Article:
Consistent Presence

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Are you there for your kids? Really there? Or are you just going through the motions? The National Center for Fathering shares how all dads can establish a consistent presence in their children's lives.

Are you there for your kids? Really there? Or are you just going through the motions? I want to share with you how dads—even divorced dads—can establish a "consistent presence" in their children's lives.

For too many fathers, home is where they eat, sleep, and do their best to keep the noise level down. Day-to-day parenting is often left to their wives. These dads have convinced themselves that their presence or absence has little impact on the family. Well, you and I both know, they're wrong.

Your children are very aware of you and your habits, your actions, your temperament and even your level of commitment to them. It doesn't matter if you're tinkering in the garage, reading the paper in your easy chair, or calling home from Boston. Your presence is felt deeply. Many single moms have noted, that even when a father dies or deserts his family, his presence is felt as if he were still there.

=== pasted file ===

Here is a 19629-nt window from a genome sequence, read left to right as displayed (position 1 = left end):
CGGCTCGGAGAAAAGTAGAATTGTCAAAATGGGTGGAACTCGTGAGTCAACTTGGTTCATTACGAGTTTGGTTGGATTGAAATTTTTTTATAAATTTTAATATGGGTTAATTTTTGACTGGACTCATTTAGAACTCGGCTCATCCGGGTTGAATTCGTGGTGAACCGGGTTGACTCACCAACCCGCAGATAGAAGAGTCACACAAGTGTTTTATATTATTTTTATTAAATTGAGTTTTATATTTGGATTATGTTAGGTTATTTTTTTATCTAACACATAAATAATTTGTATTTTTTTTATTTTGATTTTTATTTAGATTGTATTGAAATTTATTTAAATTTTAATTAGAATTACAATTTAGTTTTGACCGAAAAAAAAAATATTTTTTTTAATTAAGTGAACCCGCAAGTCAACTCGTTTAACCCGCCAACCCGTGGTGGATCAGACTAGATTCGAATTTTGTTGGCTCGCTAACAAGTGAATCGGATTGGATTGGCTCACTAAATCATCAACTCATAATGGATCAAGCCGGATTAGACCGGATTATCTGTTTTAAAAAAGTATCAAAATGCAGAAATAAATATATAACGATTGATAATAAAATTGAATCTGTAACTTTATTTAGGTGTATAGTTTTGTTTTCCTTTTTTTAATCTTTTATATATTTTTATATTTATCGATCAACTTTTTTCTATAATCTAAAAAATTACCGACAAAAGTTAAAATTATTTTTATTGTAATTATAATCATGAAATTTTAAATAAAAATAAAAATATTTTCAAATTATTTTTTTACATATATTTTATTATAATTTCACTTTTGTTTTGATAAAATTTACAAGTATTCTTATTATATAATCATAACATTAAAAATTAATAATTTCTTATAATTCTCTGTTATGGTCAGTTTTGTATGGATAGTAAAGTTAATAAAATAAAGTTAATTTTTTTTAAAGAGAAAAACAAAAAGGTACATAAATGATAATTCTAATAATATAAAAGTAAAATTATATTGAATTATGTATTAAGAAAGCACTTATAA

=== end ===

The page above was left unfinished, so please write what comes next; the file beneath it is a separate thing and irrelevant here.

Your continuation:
Every day there are decisions to be made, crises to handle, and wounded egos to soothe, and Dads have a role in each one. Obviously, you can't take care of a skinned knee when you're in a board meeting or on an assembly line, but you can still connect with your wife every day about each one of your children—even if that means calling home from Boise just to ask "How's Joey doing?" Your children need to know that you know. They care that you care.

And, dad, divorce makes it even more challenging. Being limited to occasional visits and long-distance calls is tough and unfulfilling at best. Divorce breeds insecurity in children and their non-custodial parent.

Your first priority is to be consistent with your scheduled custody visits and child-support payments. After that, extra calls, notes, and remembering the things that are important to your child can give you a rock solid "presence" in their life.

And, you know what? That's good advice for all dads. We need to be there for the routine—building patterns, traditions, and memories. But we also need to be aware of things that are out of the routine – recitals, big games, tough classes, favorite toys, romances, break-ups, fears, hopes and dreams.

Dad, one the best presents you can give to your family is your "presence."

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